Last time I went to Universal Studios was around 1980. I don’t remember much except the tram ride including an encounter with the Jaws‘ great white shark and the Ten Commandments‘ parted Red Sea. For the next 30 years I thought “everyone should go once to see how fake everything is that looks so real on film.”

Filmmaking has come a long way since then including the magic of the Harry Potter movies. Once while I was in Chicago I trekked to a special exhibit of Harry Potter movie props and videos explaining how they filmed the quidditch match, and so on. I loved it. The weird part is while the magical world of Harry Potter is completely imaginary, everything about the sets and props were very real. The knit sweaters and blankets were exquisite and I was inspired to knit my son a blanket like the one Mrs. Weasley made.

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Pumpkin Juice and Gilly Water for sale

I was in Los Angeles on other personal business but I decided to take the plunge to see the Harry Potter experience at Universal Studios in Hollywood. I didn’t want to go alone so I asked my son’s friend Glen. I know he’s as enthusiastic about the books as I am. He said yes immediately.

I went to the AAA website to check out any available discounts. I got the first of many rude price shocks: $105 per adult with a discount. How do families afford it? I looked at Costco and they had a $200 deal for a yearly pass; however, it is not a deal if you only plan to visit once. As I’m checking out of the site with the AAA passes and they ask if I want to pre-purchase my parking for $20. Oh yeah, the $105 doesn’t include parking!

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Glen at Hogsmeade entrance

Glen and I met outside the Hard Rock Cafe, which is in a shopping area outside the official amusement park. (Imagine an outlet mall on steroids.) All the facades are supersized–it’s a little Times Square, a little Vegas and completely boring. Does anyone really pay $20 to park and shop for Sketchers and go to the movies?

We managed to enter the gates minutes after the 10 a.m. opening. There were plenty of people joining us–many already in their Hogwarts robes. We went straight to Hogsmeade for the Harry Potter experience. Immediately we felt transported. The energy and the excitement is palpable. Glen and I looked and each other and we knew we were ready to get our Harry Potter-geek on. The conductor of Hogwarts Express was there to greet us, the whole place was just what you’d imagine Hogsmeade to be.

We moved on to Honeydukes candy shop and then on to more shops that combined movie sets and souvenir shops. Universal Studios does not miss an opportunity to sell you branded stuff. You can buy Ravenclaw, Hufflepuff, Slytherin and Gryffindor hoodies, quidditch shirts, socks and more. You can buy full robes and a quidditch broom ($300).

20170409_132542Friends had suggested we try the butterbeer. It froths like a rootbeer but is twice as sweet. The butterscotch flavor is delicious but I could only drink half of my $7.20 standard plastic cup of butterbeer (yes there is a souvenir option). I am used to the hyper-marketing that is ubiquitous in the USA, but I couldn’t help contrasting it with Hobbiton in New Zealand, where the real beer at the Green Dragon is complimentary and the only souvenirs are sold at the entrance/exit. Ah New Zealand.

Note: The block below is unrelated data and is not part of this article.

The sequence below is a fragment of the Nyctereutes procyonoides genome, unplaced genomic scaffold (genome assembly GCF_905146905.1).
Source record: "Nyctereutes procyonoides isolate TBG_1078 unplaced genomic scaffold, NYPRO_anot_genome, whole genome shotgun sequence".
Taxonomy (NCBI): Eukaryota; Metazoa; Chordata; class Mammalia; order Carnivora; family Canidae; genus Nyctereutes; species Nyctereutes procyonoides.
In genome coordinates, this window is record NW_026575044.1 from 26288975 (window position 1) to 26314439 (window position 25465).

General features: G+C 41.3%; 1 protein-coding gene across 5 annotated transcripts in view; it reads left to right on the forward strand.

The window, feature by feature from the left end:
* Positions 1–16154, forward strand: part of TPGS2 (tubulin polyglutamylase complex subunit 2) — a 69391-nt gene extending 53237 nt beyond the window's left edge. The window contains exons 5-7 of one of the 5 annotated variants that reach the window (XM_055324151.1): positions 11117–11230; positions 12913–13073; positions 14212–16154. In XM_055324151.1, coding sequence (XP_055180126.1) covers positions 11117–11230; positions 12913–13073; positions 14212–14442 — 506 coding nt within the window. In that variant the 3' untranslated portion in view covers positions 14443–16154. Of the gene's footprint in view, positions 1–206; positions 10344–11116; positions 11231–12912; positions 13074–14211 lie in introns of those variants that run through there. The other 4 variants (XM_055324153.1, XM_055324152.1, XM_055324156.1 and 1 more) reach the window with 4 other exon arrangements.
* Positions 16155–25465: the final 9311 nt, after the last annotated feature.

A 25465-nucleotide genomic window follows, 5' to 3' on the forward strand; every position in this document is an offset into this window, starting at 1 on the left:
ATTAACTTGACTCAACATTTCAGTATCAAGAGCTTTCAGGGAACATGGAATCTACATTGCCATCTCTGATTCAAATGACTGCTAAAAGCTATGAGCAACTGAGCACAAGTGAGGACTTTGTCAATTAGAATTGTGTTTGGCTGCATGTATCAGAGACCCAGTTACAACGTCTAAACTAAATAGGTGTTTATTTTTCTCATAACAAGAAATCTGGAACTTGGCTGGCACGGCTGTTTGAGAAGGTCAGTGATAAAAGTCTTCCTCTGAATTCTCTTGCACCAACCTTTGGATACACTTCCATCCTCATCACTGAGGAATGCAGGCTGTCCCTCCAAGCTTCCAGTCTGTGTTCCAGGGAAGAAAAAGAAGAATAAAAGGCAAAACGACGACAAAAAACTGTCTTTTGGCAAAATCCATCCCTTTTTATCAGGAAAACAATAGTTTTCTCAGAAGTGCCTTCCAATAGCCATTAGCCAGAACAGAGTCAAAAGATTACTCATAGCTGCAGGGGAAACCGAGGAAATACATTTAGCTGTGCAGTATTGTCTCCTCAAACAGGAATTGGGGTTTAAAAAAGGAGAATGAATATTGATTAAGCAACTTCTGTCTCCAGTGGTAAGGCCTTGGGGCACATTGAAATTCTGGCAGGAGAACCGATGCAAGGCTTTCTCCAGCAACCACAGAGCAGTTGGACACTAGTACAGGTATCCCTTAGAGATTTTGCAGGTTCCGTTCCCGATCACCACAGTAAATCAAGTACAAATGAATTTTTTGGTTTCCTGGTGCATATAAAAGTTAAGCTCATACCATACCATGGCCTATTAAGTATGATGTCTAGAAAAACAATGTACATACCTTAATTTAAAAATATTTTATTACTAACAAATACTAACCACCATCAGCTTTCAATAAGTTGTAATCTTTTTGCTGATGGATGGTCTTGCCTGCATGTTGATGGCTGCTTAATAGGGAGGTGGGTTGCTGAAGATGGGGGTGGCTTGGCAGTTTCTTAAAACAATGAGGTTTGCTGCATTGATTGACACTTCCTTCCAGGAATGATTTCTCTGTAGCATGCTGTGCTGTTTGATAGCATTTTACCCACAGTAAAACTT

We stood in line for about 40 minutes to enter Olivander’s Wand emporium. First we entered a small room lined with wand boxes and then we were invited into a larger room with a counter for wand fittings. The shopkeeper selected a small girl in Hogwarts robes to come forward. She was adorable in her excitement and awe. He proceeded to have her try 3 wands. With the first two the spells backfired. The third wand “chose” her. He called the girl’s family forward for a chat and the rest of us were ushered into the shop for fans to make their own purchases with cash or credit card. Part of me experienced some sympathy anxiety for parents who after shelling out wads of cash were going to feel considerable pressure to purchase a $50 wand for each of their children. Fortunately, Glen and I can afford to splurge and we each bought an interactive want so we could try out “spells” at designated spots around the park.

20170409_114837We ate lunch at the Three Broomsticks where we both ordered the fish and chips. It was tasty and filling and $20 for lunch. It was good to sit down briefly.

We experienced almost all of Hogsmeade and so that left us with the virtual ride and the roller coaster. I get motion sick quite easily so I knew the roller coaster was out. But I was curious to see the Hogwarts classrooms that are part of waiting in line for the virtual ride. Glen stowed our wands in a locker (stow everything you can!) and I breezed past the sign that says no pregnant women or people prone to motion sick. And hour later and we were ushered to our ride seats and locked in. I was optimistic for no good reason, within a minute I was starting to feel queasy. I shut my eyes for most of the ride. You’ll have to ask Glen for ride details. He was quite pleased. I was just relieved I didn’t actually throw up. I sat down gulping in fresh air for a few minutes before I was ambulatory.